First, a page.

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Over the course of human history mankind has used insects for a variety of different purposes. Termites were important insects to many ancient cultures, and even a few modern cultures as well. Today, most of the world knows termites as wood-destroying insect pests that can cost homeowners dearly. Recently, termites have also been regarded as one of the tastiest types of edible insects. While many Americans are still trying to wrap their minds around the concept of “edible insects”, many people living on termite-rich land have integrated termites into their cultural identities. For example, the Azande people of modern day Sudan have been consuming termites for centuries. The protein and fat content of the native termites have provided consistent sustenance to the Azande people over the years. However, the Azande tribes do not just eat termites, they also use termites for making important decisions that relate to warfare, marriage and the state of the natural world. For the Azande people, consulting with oracles is the best way to make proper decisions in life. The “termite oracle” is one of the most important oracles to the Azande people.


The Azande people subscribe to a particular belief system that most Americans are not familiar with. For example, any mysterious situation or problem that requires clarity or answers can only be investigated by consulting oracles. For the Azande people there exists three oracles in particular that are important to the Azande way of life. These three oracles include the poison oracle, the rubbing board oracle, and, of course, the termite oracle.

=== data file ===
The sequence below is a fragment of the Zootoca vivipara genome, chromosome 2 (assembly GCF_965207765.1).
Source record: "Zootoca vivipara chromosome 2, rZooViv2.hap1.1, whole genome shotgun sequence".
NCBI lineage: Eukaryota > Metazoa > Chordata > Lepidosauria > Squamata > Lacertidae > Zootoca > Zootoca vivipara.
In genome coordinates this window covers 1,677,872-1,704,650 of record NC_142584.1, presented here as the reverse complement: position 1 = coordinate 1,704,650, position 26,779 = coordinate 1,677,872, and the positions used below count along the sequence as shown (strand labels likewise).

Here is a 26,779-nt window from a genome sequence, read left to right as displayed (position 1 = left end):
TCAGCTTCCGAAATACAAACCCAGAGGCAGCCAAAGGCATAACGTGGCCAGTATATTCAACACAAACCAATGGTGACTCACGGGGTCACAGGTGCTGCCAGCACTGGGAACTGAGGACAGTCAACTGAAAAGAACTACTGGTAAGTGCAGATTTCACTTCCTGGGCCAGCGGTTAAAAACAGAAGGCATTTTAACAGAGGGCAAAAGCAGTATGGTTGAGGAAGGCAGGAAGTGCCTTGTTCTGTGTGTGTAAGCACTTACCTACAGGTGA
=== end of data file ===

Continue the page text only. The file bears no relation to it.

When it comes to matters that do not involve serious incidents, like murder, the Azande take their queries to termite mounds. An Azande tribe member will locate two sticks; one of the sticks means “yes” while the other means “no”. The tribe member will place each stick into a termite mound and leave it overnight. The termites will feed on the sticks, shortening them. However, by morning, one stick will be shorter than the other since both sticks are not consumed in equal amounts. When the tribe member returns to the mound, his question will be answered based on which stick had become shorter in response to the feeding termites. The shorter stick can either be the stick representing the answer “no”, or the stick meaning “yes”. This method of divine communication is a little far-fetched for most westerners. In fact, even the Azande themselves regard the termite oracle as “unreliable”. Do to this skepticism, most Azande tribespeople will go onto consult a different type of oracle in order to obtain a more accurate response to their queries.


Have you ever heard of any religion that deifies termites?